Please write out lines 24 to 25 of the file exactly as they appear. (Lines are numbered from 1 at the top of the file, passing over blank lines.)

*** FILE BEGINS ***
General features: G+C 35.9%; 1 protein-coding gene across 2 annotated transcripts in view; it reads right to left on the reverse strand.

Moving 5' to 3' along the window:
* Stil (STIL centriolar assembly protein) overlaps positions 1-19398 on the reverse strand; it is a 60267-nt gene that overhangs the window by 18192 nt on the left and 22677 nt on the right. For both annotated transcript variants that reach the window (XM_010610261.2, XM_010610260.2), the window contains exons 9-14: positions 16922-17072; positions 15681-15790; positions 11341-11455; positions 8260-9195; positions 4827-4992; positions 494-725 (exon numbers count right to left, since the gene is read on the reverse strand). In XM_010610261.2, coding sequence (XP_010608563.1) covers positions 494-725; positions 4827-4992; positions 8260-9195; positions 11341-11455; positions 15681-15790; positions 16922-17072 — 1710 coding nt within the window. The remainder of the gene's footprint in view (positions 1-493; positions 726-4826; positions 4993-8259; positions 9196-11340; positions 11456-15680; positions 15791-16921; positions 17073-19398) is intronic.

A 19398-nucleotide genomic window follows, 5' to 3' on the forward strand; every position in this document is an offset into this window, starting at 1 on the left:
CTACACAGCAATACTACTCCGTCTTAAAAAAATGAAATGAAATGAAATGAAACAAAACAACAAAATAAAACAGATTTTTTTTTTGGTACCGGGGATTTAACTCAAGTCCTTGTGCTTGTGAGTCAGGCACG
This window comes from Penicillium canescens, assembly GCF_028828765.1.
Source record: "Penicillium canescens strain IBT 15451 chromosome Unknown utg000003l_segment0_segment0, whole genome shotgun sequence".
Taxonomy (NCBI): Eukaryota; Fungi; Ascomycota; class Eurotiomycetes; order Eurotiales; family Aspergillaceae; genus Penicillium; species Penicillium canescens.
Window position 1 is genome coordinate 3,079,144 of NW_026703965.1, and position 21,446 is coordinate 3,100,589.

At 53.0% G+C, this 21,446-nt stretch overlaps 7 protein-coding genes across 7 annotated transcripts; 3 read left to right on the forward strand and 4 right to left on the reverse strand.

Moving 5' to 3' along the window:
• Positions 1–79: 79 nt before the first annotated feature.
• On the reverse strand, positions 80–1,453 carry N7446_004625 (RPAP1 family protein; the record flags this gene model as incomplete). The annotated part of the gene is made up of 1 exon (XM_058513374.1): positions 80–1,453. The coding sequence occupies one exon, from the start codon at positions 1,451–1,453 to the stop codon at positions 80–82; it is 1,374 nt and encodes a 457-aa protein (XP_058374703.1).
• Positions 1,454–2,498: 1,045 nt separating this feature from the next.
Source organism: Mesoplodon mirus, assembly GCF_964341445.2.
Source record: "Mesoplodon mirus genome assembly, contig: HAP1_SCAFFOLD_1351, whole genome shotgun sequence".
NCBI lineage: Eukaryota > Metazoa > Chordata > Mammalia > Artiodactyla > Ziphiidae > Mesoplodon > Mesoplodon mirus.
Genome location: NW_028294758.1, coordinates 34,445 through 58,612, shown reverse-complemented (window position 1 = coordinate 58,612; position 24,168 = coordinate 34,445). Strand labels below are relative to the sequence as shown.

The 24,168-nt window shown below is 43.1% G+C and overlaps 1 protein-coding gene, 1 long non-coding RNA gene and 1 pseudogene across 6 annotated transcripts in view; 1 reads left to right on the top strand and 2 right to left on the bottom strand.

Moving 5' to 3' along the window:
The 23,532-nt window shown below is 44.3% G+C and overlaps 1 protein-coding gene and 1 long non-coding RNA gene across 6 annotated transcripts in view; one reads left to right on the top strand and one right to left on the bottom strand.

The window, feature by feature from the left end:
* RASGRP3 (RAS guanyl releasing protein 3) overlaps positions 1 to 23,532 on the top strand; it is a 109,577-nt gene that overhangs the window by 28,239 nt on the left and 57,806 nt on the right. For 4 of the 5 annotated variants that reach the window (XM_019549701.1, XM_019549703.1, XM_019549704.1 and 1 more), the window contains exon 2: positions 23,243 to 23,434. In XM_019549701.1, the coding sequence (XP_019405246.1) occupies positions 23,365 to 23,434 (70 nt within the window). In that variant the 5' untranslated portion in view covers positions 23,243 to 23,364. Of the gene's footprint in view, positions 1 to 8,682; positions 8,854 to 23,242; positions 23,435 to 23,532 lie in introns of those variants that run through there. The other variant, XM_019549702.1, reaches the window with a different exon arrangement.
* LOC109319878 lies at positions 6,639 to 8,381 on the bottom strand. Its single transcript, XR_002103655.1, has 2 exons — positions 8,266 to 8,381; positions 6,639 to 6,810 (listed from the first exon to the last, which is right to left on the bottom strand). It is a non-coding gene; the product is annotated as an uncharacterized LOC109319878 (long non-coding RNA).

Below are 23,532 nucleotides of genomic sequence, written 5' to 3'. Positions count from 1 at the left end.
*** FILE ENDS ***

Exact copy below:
* LOC109319878 lies at positions 6,639 to 8,381 on the bottom strand. Its single transcript, XR_002103655.1, has 2 exons — positions 8,266 to 8,381; positions 6,639 to 6,810 (listed from the first exon to the last, which is right to left on the bottom strand). It is a non-coding gene; the product is annotated as an uncharacterized LOC109319878 (long non-coding RNA).

Below are 23,532 nucleotides of genomic sequence, written 5' to 3'. Positions count from 1 at the left end.